JSONP Example Flow

The client script makes the following call to obtain JavaScript from an outside domain:

<script type="text/JavaScript" src="http://me.primaryobjects.com:17889/Monster"></script>

The web service responds with valid JavaScript, wrapping the requested data in a callback method:

processData({name: 'Name', value: 'Stuff'});

Of course, your client script would need to define the processData(data) method. Rather than impose function names on client developers, the JSONP standard is to include a "callback" parameter in the calling url, to indicate the name of the wrapped method. For example:

The client uses:

<script type="text/JavaScript" src="http://me.primaryobjects.com:17889/Monster? callback=myMethod"></script>

The web service responds with:

myMethod({name: 'Name', value: 'Stuff'});

Your resulting client script then defines "myMethod(data)" and handles the resulting data accordingly. Note, jQuery's getJSON() method takes care of automatically including the callback parameter and even creating a random callback method to grab the data for you.

Fixing our MonsterController to Use JSONP

The modified MVC MonsterController class, using JSONP as the resulting data:
    public class MonsterController : Controller
    {
        [JsonpFilter]
        public ActionResult Index()
        {
            if (Request.Params["callback"] != null)
            {
                Monster monster = MonsterManager.CreateRandom();

                return Json(monster, JsonRequestBehavior.AllowGet);
            }
            else
            {
                return View();
            }
        }
    }

In the above code, we've extended our method to include a filter attribute of JsonpFilter. While our original code returned the data in standard JSON format, we'll now wrap the result in the callback handler, as valid JavaScript. Our filter attribute takes care of this for us.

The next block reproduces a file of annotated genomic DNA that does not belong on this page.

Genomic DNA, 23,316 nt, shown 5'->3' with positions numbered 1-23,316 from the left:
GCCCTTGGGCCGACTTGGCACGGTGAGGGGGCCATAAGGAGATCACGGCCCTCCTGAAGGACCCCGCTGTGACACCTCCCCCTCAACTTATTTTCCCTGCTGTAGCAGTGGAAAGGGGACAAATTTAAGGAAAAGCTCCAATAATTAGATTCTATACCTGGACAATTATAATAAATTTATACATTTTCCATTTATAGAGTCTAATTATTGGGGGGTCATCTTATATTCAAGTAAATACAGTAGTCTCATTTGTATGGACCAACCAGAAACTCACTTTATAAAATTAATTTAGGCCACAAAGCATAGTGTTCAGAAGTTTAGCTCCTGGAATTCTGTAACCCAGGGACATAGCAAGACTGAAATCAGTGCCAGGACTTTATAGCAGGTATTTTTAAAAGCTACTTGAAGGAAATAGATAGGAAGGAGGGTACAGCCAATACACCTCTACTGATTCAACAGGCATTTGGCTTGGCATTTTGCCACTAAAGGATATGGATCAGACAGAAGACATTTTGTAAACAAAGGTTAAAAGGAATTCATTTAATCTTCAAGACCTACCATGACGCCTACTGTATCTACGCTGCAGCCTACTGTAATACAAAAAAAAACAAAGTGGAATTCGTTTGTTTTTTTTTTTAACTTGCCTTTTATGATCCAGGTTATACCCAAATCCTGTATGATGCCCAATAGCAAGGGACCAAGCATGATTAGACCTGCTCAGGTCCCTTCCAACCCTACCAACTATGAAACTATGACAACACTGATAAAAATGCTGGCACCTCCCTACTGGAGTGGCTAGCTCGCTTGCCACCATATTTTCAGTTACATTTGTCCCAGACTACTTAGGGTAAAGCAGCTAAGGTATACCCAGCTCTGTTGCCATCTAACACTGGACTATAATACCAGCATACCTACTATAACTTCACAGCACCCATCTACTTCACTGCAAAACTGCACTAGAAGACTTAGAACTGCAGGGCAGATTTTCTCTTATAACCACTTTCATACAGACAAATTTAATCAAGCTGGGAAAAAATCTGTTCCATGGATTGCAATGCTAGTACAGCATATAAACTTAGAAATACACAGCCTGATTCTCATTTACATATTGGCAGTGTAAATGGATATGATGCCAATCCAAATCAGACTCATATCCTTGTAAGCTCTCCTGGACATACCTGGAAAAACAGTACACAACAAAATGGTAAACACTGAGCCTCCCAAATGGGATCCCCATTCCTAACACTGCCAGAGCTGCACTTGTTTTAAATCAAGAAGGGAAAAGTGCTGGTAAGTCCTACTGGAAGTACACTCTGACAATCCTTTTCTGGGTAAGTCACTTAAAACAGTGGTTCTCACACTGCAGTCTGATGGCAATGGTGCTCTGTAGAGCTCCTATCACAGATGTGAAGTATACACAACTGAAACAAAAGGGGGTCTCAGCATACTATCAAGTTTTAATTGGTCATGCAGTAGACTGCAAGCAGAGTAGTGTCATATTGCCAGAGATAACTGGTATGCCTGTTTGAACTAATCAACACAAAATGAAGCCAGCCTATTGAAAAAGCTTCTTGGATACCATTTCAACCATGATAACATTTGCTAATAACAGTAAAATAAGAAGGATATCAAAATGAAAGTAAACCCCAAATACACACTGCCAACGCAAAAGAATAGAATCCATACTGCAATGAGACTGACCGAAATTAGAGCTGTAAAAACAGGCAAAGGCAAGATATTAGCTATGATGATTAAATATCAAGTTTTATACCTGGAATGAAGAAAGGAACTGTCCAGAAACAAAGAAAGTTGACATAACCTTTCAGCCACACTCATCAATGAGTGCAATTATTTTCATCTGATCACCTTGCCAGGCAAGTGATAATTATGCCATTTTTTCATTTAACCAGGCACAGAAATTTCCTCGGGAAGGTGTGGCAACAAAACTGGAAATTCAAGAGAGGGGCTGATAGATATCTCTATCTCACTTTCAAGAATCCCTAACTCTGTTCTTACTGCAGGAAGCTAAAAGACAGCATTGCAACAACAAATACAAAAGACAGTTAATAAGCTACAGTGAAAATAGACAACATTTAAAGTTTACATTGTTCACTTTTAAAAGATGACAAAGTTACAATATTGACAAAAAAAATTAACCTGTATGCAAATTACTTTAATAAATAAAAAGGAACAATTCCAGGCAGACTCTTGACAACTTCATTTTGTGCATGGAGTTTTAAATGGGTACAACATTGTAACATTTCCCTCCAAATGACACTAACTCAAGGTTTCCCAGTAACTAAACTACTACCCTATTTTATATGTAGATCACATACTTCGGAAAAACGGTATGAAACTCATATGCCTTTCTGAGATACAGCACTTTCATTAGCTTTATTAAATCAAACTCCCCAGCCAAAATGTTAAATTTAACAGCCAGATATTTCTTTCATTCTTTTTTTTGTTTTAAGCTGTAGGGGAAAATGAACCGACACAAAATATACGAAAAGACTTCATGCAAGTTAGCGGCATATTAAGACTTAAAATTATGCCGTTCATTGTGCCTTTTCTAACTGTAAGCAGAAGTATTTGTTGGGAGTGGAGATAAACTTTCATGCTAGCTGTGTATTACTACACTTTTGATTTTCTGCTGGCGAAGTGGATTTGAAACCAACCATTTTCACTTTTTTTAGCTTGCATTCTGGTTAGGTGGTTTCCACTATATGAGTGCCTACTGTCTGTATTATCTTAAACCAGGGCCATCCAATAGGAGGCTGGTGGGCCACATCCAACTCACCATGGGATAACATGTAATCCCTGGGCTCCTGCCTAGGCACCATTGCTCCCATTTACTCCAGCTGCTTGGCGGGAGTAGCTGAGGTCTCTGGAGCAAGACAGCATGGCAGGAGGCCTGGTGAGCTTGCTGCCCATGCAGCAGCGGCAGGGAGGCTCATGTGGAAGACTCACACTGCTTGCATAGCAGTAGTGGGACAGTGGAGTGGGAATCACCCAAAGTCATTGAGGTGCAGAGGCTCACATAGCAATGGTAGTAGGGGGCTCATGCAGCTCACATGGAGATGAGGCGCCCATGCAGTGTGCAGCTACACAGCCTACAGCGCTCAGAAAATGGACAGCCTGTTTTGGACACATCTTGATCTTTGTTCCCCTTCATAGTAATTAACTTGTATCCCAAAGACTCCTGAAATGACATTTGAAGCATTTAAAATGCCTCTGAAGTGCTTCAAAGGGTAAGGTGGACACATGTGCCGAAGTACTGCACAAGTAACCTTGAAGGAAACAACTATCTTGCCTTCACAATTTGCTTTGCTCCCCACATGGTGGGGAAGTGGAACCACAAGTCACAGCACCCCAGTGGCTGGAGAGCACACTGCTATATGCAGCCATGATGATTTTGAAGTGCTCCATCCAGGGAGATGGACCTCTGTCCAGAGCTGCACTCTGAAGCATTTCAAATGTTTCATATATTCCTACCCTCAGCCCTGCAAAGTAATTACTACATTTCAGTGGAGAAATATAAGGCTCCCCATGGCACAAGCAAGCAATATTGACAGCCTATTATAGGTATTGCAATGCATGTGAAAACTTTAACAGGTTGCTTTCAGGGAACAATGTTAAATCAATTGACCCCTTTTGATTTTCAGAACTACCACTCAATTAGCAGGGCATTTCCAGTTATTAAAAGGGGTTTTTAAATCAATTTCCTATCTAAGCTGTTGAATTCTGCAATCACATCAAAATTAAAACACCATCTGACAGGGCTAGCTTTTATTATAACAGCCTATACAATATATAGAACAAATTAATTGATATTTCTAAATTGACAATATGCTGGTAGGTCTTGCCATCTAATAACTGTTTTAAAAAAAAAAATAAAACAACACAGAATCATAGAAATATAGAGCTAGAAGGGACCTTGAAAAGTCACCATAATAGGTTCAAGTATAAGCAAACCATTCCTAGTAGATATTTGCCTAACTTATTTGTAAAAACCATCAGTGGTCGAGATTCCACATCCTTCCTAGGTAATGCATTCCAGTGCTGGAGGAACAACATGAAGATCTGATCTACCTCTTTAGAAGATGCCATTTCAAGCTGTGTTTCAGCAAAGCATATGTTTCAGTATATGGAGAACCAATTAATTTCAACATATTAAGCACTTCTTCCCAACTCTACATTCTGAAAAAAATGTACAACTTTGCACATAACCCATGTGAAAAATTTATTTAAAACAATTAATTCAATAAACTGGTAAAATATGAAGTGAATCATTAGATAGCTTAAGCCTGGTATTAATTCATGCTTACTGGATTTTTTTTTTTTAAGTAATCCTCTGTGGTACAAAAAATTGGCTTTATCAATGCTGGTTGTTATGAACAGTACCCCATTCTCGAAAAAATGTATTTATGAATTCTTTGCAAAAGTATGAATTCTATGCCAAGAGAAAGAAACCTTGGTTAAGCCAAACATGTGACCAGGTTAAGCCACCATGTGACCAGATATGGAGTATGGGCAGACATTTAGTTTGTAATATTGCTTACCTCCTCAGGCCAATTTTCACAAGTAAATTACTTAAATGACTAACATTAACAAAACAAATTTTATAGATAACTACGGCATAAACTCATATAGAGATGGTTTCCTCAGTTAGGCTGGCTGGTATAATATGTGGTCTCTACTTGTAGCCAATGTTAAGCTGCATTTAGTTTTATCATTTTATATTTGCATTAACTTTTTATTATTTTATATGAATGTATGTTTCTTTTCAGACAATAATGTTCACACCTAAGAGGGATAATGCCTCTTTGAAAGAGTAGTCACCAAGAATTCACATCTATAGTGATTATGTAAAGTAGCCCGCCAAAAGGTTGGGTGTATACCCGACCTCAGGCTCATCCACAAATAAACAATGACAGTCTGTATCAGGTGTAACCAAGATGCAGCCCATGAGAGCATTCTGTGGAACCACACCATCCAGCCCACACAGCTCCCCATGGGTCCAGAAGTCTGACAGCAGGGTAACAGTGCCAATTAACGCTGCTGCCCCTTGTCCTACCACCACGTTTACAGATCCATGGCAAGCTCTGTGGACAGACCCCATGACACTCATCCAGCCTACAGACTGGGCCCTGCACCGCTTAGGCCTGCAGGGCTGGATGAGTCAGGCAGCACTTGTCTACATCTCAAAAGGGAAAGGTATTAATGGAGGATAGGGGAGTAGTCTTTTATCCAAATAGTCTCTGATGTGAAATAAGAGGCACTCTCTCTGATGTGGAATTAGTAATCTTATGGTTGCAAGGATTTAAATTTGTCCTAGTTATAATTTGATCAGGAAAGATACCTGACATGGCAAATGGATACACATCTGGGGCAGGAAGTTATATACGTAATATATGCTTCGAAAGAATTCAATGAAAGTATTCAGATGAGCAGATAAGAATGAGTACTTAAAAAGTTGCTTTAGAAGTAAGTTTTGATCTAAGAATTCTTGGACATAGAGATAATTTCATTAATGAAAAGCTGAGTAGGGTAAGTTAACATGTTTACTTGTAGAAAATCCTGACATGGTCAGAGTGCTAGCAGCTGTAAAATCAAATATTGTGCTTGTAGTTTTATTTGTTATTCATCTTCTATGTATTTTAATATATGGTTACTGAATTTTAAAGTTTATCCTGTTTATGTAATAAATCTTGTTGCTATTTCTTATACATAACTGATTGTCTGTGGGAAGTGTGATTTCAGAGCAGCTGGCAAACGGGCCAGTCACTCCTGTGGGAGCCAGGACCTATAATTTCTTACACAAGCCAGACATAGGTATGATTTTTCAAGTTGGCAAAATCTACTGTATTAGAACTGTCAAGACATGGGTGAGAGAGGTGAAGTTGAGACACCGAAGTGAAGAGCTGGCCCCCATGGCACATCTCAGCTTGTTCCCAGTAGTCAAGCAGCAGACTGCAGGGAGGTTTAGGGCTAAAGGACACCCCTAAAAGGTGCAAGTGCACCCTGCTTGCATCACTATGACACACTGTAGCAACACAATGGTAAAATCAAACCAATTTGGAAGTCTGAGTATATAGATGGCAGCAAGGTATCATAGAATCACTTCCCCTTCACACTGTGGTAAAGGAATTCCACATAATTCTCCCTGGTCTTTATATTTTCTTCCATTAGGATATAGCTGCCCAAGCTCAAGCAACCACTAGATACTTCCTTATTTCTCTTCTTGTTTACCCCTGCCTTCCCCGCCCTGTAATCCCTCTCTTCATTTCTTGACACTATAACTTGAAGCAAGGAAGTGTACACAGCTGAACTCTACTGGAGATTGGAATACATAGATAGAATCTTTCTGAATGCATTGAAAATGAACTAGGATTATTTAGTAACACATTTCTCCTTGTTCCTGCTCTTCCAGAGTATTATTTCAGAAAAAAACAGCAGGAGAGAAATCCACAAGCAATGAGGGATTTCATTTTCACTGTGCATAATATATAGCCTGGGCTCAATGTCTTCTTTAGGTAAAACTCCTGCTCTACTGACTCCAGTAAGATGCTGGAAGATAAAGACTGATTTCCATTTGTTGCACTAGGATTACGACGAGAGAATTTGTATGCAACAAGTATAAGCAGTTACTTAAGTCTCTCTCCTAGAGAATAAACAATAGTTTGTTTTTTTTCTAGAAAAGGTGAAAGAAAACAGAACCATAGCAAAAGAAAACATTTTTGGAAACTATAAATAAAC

The JsonpResult Filter Attribute
    public class JsonpResult : JsonResult
    {
        public string Callback { get; set; }

        public override void ExecuteResult(ControllerContext context)
        {
            if (context == null)
                throw new ArgumentNullException("context");

            HttpResponseBase response = context.HttpContext.Response;
            if (!String.IsNullOrEmpty(ContentType))
                response.ContentType = ContentType;
            else
                response.ContentType = "application/javascript";

            if (ContentEncoding != null)
                response.ContentEncoding = ContentEncoding;

            if (Callback == null || Callback.Length == 0)
                Callback = context.HttpContext.Request.QueryString["callback"];

            if (Data != null)
            {
                // The JavaScriptSerializer type was marked as obsolete
                // prior to .NET Framework 3.5 SP1 
                #pragma warning disable 0618
                
                JavaScriptSerializer serializer = new JavaScriptSerializer();
                string ser = serializer.Serialize(Data);
                response.Write(Callback + "(" + ser + ");");

                #pragma warning restore 0618
            }
        }

AJAX + JSONP FTW

With the above changes made, we can try calling our web service on an outside domain again. However, we first need to make a change to our client script to make it compatible with JSONP requests. This includes using a script tag with the target url being our web service call. We'll utilize jQuery to streamline this for us, as follows:
    function updateMonster() {
        $.ajax({
            url: 'http://me.primaryobjects.com:17889/Monster?callback=?',
            dataType: 'json',